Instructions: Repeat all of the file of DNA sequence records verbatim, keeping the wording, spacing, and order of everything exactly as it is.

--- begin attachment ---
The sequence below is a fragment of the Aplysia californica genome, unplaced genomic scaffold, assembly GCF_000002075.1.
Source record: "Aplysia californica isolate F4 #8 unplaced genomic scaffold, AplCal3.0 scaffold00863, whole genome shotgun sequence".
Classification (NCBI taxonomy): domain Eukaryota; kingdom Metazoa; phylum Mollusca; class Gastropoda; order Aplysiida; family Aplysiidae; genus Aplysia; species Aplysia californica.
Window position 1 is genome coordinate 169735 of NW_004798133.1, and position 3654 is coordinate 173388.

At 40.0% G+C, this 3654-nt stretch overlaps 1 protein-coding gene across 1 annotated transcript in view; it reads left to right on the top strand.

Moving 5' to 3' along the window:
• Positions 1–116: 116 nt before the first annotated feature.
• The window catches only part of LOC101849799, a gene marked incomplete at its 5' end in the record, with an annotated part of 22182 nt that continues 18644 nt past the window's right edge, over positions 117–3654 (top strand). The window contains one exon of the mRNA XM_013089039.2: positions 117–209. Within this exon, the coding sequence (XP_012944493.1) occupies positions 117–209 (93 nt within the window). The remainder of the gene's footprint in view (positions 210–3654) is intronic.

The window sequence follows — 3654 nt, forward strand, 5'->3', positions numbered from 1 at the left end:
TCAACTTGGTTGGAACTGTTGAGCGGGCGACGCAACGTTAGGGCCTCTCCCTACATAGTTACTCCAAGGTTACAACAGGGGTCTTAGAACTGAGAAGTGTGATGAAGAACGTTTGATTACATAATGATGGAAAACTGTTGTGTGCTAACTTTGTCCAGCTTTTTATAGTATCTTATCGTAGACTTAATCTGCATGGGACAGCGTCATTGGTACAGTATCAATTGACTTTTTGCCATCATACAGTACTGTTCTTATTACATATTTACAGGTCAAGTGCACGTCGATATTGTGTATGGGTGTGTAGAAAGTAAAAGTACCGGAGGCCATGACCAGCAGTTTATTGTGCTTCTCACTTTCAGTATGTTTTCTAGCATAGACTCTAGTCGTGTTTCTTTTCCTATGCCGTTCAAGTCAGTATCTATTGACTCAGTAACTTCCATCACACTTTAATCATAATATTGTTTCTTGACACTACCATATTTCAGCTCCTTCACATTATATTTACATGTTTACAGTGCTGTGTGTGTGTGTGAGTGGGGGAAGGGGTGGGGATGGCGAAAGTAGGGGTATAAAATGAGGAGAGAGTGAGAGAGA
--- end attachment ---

The sequence below is a fragment of the Aplysia californica genome, unplaced genomic scaffold, assembly GCF_000002075.1.
Source record: "Aplysia californica isolate F4 #8 unplaced genomic scaffold, AplCal3.0 scaffold00863, whole genome shotgun sequence".
Classification (NCBI taxonomy): domain Eukaryota; kingdom Metazoa; phylum Mollusca; class Gastropoda; order Aplysiida; family Aplysiidae; genus Aplysia; species Aplysia californica.
Window position 1 is genome coordinate 169735 of NW_004798133.1, and position 3654 is coordinate 173388.

At 40.0% G+C, this 3654-nt stretch overlaps 1 protein-coding gene across 1 annotated transcript in view; it reads left to right on the top strand.

Moving 5' to 3' along the window:
• Positions 1–116: 116 nt before the first annotated feature.
• The window catches only part of LOC101849799, a gene marked incomplete at its 5' end in the record, with an annotated part of 22182 nt that continues 18644 nt past the window's right edge, over positions 117–3654 (top strand). The window contains one exon of the mRNA XM_013089039.2: positions 117–209. Within this exon, the coding sequence (XP_012944493.1) occupies positions 117–209 (93 nt within the window). The remainder of the gene's footprint in view (positions 210–3654) is intronic.

The window sequence follows — 3654 nt, forward strand, 5'->3', positions numbered from 1 at the left end:
TCAACTTGGTTGGAACTGTTGAGCGGGCGACGCAACGTTAGGGCCTCTCCCTACATAGTTACTCCAAGGTTACAACAGGGGTCTTAGAACTGAGAAGTGTGATGAAGAACGTTTGATTACATAATGATGGAAAACTGTTGTGTGCTAACTTTGTCCAGCTTTTTATAGTATCTTATCGTAGACTTAATCTGCATGGGACAGCGTCATTGGTACAGTATCAATTGACTTTTTGCCATCATACAGTACTGTTCTTATTACATATTTACAGGTCAAGTGCACGTCGATATTGTGTATGGGTGTGTAGAAAGTAAAAGTACCGGAGGCCATGACCAGCAGTTTATTGTGCTTCTCACTTTCAGTATGTTTTCTAGCATAGACTCTAGTCGTGTTTCTTTTCCTATGCCGTTCAAGTCAGTATCTATTGACTCAGTAACTTCCATCACACTTTAATCATAATATTGTTTCTTGACACTACCATATTTCAGCTCCTTCACATTATATTTACATGTTTACAGTGCTGTGTGTGTGTGTGAGTGGGGGAAGGGGTGGGGATGGCGAAAGTAGGGGTATAAAATGAGGAGAGAGTGAGAGAGA